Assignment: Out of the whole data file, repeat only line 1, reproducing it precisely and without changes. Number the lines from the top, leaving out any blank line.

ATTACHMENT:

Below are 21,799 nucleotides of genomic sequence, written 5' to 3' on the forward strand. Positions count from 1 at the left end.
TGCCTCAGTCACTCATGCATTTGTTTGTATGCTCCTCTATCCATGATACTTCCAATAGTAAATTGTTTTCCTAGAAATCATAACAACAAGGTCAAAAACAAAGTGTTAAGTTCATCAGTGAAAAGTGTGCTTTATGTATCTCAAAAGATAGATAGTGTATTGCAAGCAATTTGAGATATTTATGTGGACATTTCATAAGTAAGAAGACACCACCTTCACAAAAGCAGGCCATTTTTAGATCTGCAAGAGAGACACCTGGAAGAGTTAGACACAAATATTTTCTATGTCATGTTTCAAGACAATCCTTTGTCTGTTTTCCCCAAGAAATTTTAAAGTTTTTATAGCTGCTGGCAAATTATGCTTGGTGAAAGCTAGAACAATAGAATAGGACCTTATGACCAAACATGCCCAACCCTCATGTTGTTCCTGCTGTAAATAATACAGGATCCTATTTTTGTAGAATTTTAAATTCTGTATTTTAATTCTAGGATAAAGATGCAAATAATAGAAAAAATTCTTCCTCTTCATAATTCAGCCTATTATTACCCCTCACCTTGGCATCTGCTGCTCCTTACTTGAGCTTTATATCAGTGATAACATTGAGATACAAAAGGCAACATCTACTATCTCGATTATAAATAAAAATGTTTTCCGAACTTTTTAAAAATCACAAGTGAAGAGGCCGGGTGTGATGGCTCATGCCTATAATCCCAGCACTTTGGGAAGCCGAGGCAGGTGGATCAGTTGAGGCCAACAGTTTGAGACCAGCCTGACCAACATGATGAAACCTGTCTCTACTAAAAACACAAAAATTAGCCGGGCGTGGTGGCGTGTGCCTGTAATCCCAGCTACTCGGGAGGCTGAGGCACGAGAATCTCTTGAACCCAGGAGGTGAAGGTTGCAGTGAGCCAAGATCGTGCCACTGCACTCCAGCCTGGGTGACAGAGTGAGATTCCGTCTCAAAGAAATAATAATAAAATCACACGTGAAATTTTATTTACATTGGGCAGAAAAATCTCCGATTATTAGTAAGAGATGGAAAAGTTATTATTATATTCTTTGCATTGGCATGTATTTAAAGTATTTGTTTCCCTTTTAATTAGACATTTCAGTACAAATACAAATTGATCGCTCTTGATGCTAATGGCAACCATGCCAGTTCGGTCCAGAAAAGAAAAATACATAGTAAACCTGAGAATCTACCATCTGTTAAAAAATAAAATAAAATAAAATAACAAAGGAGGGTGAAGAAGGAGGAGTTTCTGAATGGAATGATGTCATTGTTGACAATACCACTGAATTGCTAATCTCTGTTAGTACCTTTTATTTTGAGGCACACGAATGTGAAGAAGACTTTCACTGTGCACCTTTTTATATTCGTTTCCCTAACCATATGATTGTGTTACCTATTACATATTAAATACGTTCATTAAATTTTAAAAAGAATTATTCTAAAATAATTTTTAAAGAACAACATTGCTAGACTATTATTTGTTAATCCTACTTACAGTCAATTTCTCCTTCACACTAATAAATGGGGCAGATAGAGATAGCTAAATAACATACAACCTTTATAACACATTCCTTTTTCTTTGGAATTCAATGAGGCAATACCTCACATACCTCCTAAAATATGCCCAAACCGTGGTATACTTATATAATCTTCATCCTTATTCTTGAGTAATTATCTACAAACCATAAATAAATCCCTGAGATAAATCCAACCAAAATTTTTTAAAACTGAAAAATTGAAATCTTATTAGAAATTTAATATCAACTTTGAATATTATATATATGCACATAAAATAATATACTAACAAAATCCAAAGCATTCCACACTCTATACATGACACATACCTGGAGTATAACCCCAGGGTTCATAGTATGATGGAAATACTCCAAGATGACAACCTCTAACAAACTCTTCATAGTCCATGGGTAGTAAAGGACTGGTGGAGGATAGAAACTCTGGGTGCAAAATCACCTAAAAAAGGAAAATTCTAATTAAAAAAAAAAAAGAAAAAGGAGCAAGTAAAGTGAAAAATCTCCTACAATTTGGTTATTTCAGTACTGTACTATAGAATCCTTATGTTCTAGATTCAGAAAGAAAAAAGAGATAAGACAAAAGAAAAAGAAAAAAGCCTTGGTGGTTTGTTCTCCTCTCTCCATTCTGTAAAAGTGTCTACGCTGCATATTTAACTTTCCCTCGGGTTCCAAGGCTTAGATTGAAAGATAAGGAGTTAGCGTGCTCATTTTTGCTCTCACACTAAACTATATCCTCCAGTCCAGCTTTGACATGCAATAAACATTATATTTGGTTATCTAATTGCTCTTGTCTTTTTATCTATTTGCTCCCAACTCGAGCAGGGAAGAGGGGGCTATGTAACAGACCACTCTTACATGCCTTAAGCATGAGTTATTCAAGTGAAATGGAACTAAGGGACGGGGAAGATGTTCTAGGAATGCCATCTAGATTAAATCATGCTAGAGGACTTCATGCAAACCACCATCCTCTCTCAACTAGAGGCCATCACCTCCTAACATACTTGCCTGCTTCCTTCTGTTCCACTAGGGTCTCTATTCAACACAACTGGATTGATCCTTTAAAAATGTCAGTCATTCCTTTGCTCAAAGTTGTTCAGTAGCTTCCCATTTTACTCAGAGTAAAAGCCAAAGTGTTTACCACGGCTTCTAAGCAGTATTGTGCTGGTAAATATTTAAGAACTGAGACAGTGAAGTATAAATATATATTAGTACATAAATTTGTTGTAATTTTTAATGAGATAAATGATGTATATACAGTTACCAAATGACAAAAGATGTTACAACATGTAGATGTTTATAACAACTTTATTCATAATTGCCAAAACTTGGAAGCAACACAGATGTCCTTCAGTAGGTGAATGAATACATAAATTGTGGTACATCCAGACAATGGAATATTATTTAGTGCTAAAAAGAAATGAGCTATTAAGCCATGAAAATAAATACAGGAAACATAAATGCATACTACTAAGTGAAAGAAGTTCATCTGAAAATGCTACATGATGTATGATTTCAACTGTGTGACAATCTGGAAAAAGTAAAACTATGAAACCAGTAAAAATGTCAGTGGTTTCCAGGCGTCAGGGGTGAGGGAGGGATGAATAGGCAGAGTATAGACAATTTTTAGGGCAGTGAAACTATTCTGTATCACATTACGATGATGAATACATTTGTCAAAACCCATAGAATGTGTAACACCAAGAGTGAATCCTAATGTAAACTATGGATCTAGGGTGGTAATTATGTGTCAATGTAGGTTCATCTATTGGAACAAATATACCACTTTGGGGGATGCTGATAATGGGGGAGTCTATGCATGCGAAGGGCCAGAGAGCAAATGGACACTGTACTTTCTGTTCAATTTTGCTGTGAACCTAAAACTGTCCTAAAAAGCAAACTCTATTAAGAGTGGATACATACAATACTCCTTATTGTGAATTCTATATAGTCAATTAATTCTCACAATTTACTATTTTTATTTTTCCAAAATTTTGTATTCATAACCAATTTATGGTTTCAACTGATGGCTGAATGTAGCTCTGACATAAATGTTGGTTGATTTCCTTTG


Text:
Below are 21,799 nucleotides of genomic sequence, written 5' to 3' on the forward strand. Positions count from 1 at the left end.